#Azure is a Catalyst for Boosting Startups — Inside a #Microsoft Incubator

There's been a shift in how Microsoft interacts with the market. Locating a headquarters in Silicon Valley was a first clue.

Now it's beginning to emerge that their relationships with investors and incubators means a lot more than brand presence. Real relationships are happening here.

 Microsoft is being nimble in helping startups use Azure, for one thing, and the effort is a way of making sure there is a concentrated effort to boost the startup ecosystem:

"Right next door to the Microsoft R&D center, the company renovated a large shared space and cleared out a floor just for startups. The focus is to bring in companies to utilize the Azure cloud platform to help them scale and grow, which is a rocky proposition, especially in Israel. Along with the ten startups, there is a mentorship heavy program with forty of the top startup CEOs in Israel.

Remember, that Microsoft also invested in TechStars.  And we are partnered with many other investors and incubators in the space. Microsoft BizSpark is making headway in making sure they are compatible with the startup

mentality and with the aims, goals and aspirations of what Startup America CEO Scott Case calls "the real American heroes."


Not Following a Trend, Shaping a Future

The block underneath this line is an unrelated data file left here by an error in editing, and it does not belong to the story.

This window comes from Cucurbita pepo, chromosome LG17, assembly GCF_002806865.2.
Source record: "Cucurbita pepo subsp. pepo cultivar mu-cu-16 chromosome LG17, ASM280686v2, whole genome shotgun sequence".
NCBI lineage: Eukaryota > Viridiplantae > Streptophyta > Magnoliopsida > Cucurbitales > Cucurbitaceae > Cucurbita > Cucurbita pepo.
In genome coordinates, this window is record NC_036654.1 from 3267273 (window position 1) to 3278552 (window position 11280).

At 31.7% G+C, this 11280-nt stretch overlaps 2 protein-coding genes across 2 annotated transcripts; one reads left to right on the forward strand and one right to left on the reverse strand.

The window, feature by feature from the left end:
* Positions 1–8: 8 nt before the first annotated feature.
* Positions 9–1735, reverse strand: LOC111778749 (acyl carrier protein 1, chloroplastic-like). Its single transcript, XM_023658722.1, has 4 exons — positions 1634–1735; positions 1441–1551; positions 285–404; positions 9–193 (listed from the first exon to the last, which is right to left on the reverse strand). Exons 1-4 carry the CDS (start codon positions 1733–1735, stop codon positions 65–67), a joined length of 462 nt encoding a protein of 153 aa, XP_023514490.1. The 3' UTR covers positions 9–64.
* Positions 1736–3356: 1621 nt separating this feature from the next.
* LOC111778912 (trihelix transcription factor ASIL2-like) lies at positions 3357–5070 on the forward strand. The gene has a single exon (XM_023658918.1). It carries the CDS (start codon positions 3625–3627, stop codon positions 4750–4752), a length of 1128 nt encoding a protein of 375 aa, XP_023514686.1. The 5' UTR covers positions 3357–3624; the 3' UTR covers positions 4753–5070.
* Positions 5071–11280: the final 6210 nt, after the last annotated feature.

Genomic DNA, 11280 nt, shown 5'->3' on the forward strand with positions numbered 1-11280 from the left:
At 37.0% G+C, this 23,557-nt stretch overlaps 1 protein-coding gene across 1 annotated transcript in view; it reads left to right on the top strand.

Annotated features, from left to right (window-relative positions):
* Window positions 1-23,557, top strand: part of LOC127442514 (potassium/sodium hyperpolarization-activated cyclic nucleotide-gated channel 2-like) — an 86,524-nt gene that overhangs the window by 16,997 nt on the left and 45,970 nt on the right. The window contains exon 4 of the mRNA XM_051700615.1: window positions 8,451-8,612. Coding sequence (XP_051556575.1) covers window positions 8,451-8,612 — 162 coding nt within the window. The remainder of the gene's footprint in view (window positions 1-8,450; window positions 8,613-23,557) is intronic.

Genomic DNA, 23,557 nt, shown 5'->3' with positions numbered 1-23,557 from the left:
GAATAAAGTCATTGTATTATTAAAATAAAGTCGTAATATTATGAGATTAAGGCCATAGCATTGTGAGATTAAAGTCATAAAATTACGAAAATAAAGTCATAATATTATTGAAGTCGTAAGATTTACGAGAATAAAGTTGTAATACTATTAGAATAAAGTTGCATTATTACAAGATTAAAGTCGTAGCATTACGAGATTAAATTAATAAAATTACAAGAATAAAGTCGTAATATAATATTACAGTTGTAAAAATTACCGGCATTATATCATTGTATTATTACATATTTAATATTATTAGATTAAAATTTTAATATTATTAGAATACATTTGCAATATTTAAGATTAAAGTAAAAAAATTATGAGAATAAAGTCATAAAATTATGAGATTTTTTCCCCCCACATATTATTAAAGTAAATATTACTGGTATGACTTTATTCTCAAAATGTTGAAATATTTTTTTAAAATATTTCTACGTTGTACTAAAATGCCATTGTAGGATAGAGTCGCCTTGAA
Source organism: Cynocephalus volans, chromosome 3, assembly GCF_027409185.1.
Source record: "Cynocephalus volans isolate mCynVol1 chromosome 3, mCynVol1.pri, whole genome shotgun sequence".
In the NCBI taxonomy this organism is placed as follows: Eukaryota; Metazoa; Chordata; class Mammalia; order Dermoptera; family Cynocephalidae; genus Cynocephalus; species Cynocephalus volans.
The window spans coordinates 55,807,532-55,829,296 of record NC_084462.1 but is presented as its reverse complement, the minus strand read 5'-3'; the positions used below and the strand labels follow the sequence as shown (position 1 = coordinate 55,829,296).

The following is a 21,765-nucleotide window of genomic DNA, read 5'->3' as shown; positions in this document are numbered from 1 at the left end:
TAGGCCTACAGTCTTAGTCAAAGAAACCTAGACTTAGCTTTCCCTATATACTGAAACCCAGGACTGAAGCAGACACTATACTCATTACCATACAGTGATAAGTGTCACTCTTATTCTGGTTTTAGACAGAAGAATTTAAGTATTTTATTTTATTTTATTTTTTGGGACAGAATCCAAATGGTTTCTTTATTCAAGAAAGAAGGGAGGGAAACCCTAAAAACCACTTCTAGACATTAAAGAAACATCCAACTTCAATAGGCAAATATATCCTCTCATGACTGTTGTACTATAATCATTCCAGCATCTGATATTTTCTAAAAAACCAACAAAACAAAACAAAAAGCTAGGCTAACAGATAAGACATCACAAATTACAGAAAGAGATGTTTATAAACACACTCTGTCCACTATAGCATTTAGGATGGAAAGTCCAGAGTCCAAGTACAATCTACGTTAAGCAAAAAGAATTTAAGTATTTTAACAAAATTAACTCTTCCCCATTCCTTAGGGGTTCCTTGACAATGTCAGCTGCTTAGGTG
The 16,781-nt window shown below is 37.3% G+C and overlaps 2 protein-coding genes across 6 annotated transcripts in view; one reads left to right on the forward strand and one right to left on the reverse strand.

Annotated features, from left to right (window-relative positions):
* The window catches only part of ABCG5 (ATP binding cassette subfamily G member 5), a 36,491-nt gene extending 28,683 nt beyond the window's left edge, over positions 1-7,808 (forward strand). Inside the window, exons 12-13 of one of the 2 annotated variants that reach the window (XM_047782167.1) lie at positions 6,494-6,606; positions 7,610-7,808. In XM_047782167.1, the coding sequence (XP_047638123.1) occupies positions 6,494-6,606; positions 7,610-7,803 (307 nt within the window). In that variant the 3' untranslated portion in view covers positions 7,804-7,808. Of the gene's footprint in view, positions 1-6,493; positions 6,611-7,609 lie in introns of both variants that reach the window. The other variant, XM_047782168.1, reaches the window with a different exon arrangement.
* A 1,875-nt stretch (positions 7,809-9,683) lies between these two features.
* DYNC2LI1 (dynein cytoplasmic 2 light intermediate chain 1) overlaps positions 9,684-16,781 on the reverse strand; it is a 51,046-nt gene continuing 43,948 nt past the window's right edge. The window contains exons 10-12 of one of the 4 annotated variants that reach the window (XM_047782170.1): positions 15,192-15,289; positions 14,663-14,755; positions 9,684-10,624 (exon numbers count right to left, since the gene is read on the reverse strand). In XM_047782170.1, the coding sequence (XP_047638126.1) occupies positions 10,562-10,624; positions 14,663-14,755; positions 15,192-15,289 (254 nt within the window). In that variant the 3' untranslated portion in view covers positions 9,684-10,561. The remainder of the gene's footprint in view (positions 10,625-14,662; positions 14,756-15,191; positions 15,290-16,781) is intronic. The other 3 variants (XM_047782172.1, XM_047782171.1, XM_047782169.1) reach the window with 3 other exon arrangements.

Two days ago, we announced our partnership with Startupbootcamp Amsterdam.

It's no secret why. If you look at the latest venture capital trends, investor confidence is up (borrowing this image from the Venture Beat article). 

(Image courtesy, Venture Beat)

Along with investor confidence making a tick up, there's been an overall trend among VCs to build an ecosystem that ensures startup creation. Leading investors in the space who mentor, like the folks at TechStars, have realized that rather than wait for investment opportunities to present themselves, they are going to invent the pipeline.
Mentors like Fred Wilson are exceptionally capable at not only spotting trends before they surface, but in creating a systematic culture that surfaces smart ideas within the sphere of influence. I've been an avid fan of Wilson after following and commenting on
his blog, A/VC, for some time.  He's a master at creating culture and zeitgeist, not by any direct influence, but by opening up platforms for people to express their views. All great startups come from conflicts, open views of open and closed systems, 
and from interaction with other smart people.
The rise of the social web has led to this exponential growth in startup cultures, all over the world. Incubators are springing up all over the place. If you look at the Microsoft BizSpark blog, you will see a heavy emphasis on events, partners and 
cultural moments. Wherever there is discussion and interest, there is a tie in to helping startups grow. 

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